A reading of a Shakespeare sonnet
Sonnet 32 sees Shakespeare musing upon his own death. What if he were to die, and later poets come along with better poems for the Fair Youth? This is the starting-point of our analysis of Sonnet 32, in which the Bard discusses love poetry in a self-conscious way.
If thou survive my well-contented day,
When that churl Death my bones with dust shall cover
And shalt by fortune once more re-survey
These poor rude lines of thy deceased lover,
Compare them with the bett’ring of the time,
And though they be outstripped by every pen,
Reserve them for my love, not for their rhyme,
Exceeded by the height of happier men.
O! then vouchsafe me but this loving thought:
‘Had my friend’s Muse grown with this growing age,
A dearer birth than this his love had brought,
To march in ranks of better equipage:
But since he died and poets better prove,
Theirs for their style I’ll read, his for his love’.
The gist of Sonnet 32, in summary, is this: Shakespeare is worried that he will die, and these poems he has written praising the Youth will be forgotten in favour of finer, newer poems by a raft of younger admirers. He implores the Youth to keep hold of the Bard’s poems, inferior though they may be to these imagined newer poets’ efforts, ‘for my love, not for their rhyme’ – i.e. for the strength and depth of love in them, and the sincerity of that love, rather than the skill with verse which they (indifferently) demonstrate.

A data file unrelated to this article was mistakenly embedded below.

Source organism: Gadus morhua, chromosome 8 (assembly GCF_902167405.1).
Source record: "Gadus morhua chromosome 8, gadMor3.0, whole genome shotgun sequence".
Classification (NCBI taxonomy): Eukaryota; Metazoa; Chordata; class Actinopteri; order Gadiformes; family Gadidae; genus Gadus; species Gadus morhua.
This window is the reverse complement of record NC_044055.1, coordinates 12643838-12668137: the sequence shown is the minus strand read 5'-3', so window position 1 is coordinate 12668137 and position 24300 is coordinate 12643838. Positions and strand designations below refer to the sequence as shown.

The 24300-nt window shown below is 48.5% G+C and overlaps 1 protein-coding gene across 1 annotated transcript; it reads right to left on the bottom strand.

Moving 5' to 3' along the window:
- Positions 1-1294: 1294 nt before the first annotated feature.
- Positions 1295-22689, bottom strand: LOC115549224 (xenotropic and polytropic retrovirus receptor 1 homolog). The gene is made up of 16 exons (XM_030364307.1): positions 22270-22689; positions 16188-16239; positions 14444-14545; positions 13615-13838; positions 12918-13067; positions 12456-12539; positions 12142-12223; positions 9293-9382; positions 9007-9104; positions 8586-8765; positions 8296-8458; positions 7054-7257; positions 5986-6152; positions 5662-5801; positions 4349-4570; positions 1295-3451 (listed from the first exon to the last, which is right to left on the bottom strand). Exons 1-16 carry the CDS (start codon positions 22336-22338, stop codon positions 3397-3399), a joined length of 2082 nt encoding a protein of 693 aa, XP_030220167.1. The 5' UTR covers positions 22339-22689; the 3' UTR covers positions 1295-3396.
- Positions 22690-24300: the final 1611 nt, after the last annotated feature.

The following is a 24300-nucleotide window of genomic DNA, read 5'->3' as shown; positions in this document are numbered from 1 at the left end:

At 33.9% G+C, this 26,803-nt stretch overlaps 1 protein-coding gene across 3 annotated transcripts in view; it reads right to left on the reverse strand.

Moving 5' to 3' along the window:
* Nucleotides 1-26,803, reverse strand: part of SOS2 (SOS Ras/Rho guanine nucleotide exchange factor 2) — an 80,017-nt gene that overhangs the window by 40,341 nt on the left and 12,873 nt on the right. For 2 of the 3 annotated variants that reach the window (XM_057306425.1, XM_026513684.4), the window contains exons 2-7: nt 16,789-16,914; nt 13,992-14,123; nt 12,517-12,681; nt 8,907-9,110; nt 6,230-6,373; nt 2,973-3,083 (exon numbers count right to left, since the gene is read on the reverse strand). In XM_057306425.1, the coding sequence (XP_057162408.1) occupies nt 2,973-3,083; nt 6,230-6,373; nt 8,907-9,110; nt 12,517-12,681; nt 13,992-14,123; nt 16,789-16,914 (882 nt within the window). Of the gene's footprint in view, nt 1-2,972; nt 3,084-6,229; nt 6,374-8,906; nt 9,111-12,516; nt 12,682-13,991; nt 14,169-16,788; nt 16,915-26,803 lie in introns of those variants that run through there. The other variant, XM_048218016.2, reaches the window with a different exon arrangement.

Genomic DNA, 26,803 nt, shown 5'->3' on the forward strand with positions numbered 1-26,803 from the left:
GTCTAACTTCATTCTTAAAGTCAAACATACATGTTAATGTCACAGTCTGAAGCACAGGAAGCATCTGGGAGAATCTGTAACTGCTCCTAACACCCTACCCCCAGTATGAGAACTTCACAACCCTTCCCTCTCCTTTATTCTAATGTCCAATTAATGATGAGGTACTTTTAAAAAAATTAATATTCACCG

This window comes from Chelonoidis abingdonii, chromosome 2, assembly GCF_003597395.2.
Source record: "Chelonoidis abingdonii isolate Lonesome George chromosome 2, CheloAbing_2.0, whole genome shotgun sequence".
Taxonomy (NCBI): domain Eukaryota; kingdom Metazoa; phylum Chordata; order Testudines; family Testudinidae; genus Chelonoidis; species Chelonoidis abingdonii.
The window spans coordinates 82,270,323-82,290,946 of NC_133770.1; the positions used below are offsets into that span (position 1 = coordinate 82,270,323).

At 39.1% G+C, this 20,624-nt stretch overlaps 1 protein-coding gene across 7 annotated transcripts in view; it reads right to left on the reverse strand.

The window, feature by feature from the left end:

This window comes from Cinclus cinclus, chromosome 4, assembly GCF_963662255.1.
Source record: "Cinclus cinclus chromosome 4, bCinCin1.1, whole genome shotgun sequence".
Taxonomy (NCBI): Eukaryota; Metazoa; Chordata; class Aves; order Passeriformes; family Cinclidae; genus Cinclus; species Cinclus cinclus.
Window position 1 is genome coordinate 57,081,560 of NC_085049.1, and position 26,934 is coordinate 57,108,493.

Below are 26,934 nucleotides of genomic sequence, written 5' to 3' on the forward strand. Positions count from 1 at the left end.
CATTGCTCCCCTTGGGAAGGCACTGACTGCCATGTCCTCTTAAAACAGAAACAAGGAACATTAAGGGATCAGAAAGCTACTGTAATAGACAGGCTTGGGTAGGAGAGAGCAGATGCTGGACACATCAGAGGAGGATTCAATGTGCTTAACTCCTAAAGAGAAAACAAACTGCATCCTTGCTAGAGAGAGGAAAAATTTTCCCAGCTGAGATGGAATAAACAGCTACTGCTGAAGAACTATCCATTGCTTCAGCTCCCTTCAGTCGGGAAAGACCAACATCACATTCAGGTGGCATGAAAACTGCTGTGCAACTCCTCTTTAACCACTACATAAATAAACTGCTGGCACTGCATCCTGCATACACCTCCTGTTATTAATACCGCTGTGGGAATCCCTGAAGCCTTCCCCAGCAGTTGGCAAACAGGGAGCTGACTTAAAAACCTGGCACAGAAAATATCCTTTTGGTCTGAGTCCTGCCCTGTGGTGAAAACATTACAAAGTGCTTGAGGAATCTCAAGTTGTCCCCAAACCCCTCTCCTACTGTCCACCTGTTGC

Then, Shakespeare entreats of the Fair Youth, think this of me: ‘if he had lived to be older and had a chance to perfect his poetic craft, he doubtless would have produced better verse that would have been worthy of comparison with the finest poets. But since he died before that could happen, I’ll continue to read better poets for their verse, and I’ll read his poetry for the depth of his love for me that they demonstrate.’
A simple, accessible meaning to Sonnet 32, then, and one that barely needs paraphrasing. How should we analyse it in the context of Shakespeare’s other sonnets? Shakespeare has previously doubted the worth of his verse, but he has also assured the Youth that his poetry will make him immortal. It would seem here that he is either entertaining genuine doubts about the efficacy of his poetry, or is assuming the modest poet role in order to emphasise the strength of the love he bears the Youth. ‘My words may not seem much, but they are from the heart,’ as a million love songs have said since.
After all, there is something inherently suspicious about too much artifice and skill when it comes to love poetry: the poet needs to be able to use language effectively, but upon analysis, if style is exalted over substance, the result can seem fake and contrived. Sonnet 32 is a nice example of why we should be on our guard against poetry that is too good to be true.